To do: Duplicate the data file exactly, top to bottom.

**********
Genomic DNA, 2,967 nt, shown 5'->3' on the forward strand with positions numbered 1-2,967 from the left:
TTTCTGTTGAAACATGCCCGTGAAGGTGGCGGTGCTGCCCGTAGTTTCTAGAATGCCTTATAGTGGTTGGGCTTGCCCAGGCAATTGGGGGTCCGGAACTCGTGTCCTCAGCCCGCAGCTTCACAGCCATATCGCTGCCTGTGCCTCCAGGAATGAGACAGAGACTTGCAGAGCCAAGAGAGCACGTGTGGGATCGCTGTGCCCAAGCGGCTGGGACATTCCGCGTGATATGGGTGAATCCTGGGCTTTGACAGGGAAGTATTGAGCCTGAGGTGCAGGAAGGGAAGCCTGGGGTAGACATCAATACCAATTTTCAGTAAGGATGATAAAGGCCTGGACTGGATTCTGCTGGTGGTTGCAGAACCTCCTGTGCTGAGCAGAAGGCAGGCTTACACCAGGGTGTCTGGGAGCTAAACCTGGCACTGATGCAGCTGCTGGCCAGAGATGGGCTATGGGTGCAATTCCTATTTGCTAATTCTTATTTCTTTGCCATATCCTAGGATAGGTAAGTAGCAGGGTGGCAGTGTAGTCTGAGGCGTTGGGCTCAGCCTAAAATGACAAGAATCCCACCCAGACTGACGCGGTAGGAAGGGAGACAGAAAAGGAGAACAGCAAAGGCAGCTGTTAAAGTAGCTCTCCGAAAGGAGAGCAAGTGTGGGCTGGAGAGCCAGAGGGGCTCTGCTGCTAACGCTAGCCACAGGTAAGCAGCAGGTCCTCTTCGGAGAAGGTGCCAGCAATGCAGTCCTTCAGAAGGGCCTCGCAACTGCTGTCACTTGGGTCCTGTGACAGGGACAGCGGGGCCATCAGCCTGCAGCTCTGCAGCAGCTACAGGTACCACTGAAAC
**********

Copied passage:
Genomic DNA, 2,967 nt, shown 5'->3' on the forward strand with positions numbered 1-2,967 from the left:
TTTCTGTTGAAACATGCCCGTGAAGGTGGCGGTGCTGCCCGTAGTTTCTAGAATGCCTTATAGTGGTTGGGCTTGCCCAGGCAATTGGGGGTCCGGAACTCGTGTCCTCAGCCCGCAGCTTCACAGCCATATCGCTGCCTGTGCCTCCAGGAATGAGACAGAGACTTGCAGAGCCAAGAGAGCACGTGTGGGATCGCTGTGCCCAAGCGGCTGGGACATTCCGCGTGATATGGGTGAATCCTGGGCTTTGACAGGGAAGTATTGAGCCTGAGGTGCAGGAAGGGAAGCCTGGGGTAGACATCAATACCAATTTTCAGTAAGGATGATAAAGGCCTGGACTGGATTCTGCTGGTGGTTGCAGAACCTCCTGTGCTGAGCAGAAGGCAGGCTTACACCAGGGTGTCTGGGAGCTAAACCTGGCACTGATGCAGCTGCTGGCCAGAGATGGGCTATGGGTGCAATTCCTATTTGCTAATTCTTATTTCTTTGCCATATCCTAGGATAGGTAAGTAGCAGGGTGGCAGTGTAGTCTGAGGCGTTGGGCTCAGCCTAAAATGACAAGAATCCCACCCAGACTGACGCGGTAGGAAGGGAGACAGAAAAGGAGAACAGCAAAGGCAGCTGTTAAAGTAGCTCTCCGAAAGGAGAGCAAGTGTGGGCTGGAGAGCCAGAGGGGCTCTGCTGCTAACGCTAGCCACAGGTAAGCAGCAGGTCCTCTTCGGAGAAGGTGCCAGCAATGCAGTCCTTCAGAAGGGCCTCGCAACTGCTGTCACTTGGGTCCTGTGACAGGGACAGCGGGGCCATCAGCCTGCAGCTCTGCAGCAGCTACAGGTACCACTGAAAC